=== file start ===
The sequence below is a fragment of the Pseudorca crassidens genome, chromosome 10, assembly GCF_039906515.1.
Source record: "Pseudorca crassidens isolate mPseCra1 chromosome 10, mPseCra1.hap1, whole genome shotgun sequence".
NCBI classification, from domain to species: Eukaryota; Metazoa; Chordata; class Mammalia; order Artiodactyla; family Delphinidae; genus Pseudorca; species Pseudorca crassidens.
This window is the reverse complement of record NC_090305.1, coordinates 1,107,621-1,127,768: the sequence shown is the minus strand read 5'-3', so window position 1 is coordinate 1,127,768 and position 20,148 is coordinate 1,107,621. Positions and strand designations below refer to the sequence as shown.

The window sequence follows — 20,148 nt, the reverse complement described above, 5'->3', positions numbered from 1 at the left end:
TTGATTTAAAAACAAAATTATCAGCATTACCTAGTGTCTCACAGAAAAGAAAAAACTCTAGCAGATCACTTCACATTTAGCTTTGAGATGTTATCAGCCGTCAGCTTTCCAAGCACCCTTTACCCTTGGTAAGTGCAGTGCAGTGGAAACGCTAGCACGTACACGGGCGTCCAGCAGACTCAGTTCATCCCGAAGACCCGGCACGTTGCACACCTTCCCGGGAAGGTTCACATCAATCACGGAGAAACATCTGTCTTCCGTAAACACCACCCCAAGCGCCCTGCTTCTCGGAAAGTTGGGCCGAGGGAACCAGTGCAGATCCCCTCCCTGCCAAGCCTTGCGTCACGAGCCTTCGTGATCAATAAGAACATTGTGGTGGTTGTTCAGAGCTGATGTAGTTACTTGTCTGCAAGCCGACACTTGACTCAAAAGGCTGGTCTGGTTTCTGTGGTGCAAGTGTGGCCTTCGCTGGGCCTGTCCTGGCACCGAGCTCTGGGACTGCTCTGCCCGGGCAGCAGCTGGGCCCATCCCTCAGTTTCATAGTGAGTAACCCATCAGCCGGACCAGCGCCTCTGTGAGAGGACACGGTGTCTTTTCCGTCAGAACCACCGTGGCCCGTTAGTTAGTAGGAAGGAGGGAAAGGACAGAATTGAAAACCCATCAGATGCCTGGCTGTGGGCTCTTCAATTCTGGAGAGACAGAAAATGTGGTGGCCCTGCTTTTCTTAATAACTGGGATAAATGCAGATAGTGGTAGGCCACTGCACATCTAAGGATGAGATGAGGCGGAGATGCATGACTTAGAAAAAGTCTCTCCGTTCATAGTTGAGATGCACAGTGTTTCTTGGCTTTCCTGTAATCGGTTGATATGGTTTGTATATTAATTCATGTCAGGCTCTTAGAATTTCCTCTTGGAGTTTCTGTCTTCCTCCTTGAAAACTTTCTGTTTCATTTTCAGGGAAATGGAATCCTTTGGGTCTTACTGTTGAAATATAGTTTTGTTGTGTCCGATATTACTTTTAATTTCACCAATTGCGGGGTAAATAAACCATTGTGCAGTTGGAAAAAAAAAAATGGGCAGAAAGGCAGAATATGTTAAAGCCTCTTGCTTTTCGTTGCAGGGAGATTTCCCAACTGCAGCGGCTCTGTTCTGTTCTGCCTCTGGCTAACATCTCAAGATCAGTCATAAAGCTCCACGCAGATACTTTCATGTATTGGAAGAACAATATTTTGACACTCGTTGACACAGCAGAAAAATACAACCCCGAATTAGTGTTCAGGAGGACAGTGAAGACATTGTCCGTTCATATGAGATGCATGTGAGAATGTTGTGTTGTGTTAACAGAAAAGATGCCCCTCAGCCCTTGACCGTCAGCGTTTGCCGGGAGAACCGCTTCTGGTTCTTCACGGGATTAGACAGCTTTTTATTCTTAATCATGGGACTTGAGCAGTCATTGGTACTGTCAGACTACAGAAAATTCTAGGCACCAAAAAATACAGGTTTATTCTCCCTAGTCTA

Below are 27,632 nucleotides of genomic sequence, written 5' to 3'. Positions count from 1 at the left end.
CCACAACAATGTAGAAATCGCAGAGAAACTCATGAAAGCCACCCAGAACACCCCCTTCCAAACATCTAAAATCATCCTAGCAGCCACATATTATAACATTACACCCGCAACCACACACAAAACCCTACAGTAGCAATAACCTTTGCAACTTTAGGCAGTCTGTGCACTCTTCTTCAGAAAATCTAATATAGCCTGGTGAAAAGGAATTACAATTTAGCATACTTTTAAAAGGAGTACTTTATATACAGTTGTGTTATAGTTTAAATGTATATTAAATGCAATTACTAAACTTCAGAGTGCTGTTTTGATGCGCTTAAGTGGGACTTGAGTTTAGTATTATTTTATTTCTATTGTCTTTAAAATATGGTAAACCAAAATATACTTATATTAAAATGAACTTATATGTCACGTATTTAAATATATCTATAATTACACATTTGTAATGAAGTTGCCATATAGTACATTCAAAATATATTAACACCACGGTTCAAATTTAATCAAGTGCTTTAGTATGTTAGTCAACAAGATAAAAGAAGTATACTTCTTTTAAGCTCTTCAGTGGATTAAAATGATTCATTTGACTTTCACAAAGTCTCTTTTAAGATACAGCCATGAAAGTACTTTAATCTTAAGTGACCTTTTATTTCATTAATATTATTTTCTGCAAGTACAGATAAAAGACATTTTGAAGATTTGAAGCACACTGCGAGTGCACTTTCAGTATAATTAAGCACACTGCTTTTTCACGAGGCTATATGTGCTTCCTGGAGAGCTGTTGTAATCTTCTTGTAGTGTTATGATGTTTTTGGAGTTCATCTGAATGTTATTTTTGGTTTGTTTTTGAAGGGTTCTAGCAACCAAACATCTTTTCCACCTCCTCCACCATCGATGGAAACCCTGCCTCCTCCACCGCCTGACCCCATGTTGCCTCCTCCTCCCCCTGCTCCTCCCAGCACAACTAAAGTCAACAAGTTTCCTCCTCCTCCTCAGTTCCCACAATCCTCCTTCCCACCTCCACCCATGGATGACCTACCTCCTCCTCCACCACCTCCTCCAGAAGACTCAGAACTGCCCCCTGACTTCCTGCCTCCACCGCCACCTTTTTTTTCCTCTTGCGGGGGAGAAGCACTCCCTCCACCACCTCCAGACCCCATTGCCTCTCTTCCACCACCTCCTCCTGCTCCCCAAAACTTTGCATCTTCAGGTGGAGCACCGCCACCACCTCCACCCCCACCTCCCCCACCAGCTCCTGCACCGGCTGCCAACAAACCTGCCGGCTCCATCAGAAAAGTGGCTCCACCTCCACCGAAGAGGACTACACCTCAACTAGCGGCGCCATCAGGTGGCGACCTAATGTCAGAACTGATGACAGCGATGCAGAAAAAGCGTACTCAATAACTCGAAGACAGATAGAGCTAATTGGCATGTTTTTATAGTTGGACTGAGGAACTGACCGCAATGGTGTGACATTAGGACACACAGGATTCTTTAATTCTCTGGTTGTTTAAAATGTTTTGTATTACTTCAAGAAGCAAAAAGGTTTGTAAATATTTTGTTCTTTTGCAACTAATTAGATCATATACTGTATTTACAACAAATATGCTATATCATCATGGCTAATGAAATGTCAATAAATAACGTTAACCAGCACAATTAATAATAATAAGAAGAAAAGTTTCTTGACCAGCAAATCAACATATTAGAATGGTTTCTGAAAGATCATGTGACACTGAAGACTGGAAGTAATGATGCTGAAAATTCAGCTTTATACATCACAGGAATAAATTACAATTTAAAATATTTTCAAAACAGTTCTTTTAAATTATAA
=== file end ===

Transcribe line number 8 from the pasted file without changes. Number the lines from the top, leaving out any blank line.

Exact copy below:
CCACAACAATGTAGAAATCGCAGAGAAACTCATGAAAGCCACCCAGAACACCCCCTTCCAAACATCTAAAATCATCCTAGCAGCCACATATTATAACATTACACCCGCAACCACACACAAAACCCTACAGTAGCAATAACCTTTGCAACTTTAGGCAGTCTGTGCACTCTTCTTCAGAAAATCTAATATAGCCTGGTGAAAAGGAATTACAATTTAGCATACTTTTAAAAGGAGTACTTTATATACAGTTGTGTTATAGTTTAAATGTATATTAAATGCAATTACTAAACTTCAGAGTGCTGTTTTGATGCGCTTAAGTGGGACTTGAGTTTAGTATTATTTTATTTCTATTGTCTTTAAAATATGGTAAACCAAAATATACTTATATTAAAATGAACTTATATGTCACGTATTTAAATATATCTATAATTACACATTTGTAATGAAGTTGCCATATAGTACATTCAAAATATATTAACACCACGGTTCAAATTTAATCAAGTGCTTTAGTATGTTAGTCAACAAGATAAAAGAAGTATACTTCTTTTAAGCTCTTCAGTGGATTAAAATGATTCATTTGACTTTCACAAAGTCTCTTTTAAGATACAGCCATGAAAGTACTTTAATCTTAAGTGACCTTTTATTTCATTAATATTATTTTCTGCAAGTACAGATAAAAGACATTTTGAAGATTTGAAGCACACTGCGAGTGCACTTTCAGTATAATTAAGCACACTGCTTTTTCACGAGGCTATATGTGCTTCCTGGAGAGCTGTTGTAATCTTCTTGTAGTGTTATGATGTTTTTGGAGTTCATCTGAATGTTATTTTTGGTTTGTTTTTGAAGGGTTCTAGCAACCAAACATCTTTTCCACCTCCTCCACCATCGATGGAAACCCTGCCTCCTCCACCGCCTGACCCCATGTTGCCTCCTCCTCCCCCTGCTCCTCCCAGCACAACTAAAGTCAACAAGTTTCCTCCTCCTCCTCAGTTCCCACAATCCTCCTTCCCACCTCCACCCATGGATGACCTACCTCCTCCTCCACCACCTCCTCCAGAAGACTCAGAACTGCCCCCTGACTTCCTGCCTCCACCGCCACCTTTTTTTTCCTCTTGCGGGGGAGAAGCACTCCCTCCACCACCTCCAGACCCCATTGCCTCTCTTCCACCACCTCCTCCTGCTCCCCAAAACTTTGCATCTTCAGGTGGAGCACCGCCACCACCTCCACCCCCACCTCCCCCACCAGCTCCTGCACCGGCTGCCAACAAACCTGCCGGCTCCATCAGAAAAGTGGCTCCACCTCCACCGAAGAGGACTACACCTCAACTAGCGGCGCCATCAGGTGGCGACCTAATGTCAGAACTGATGACAGCGATGCAGAAAAAGCGTACTCAATAACTCGAAGACAGATAGAGCTAATTGGCATGTTTTTATAGTTGGACTGAGGAACTGACCGCAATGGTGTGACATTAGGACACACAGGATTCTTTAATTCTCTGGTTGTTTAAAATGTTTTGTATTACTTCAAGAAGCAAAAAGGTTTGTAAATATTTTGTTCTTTTGCAACTAATTAGATCATATACTGTATTTACAACAAATATGCTATATCATCATGGCTAATGAAATGTCAATAAATAACGTTAACCAGCACAATTAATAATAATAAGAAGAAAAGTTTCTTGACCAGCAAATCAACATATTAGAATGGTTTCTGAAAGATCATGTGACACTGAAGACTGGAAGTAATGATGCTGAAAATTCAGCTTTATACATCACAGGAATAAATTACAATTTAAAATATTTTCAAAACAGTTCTTTTAAATTATAA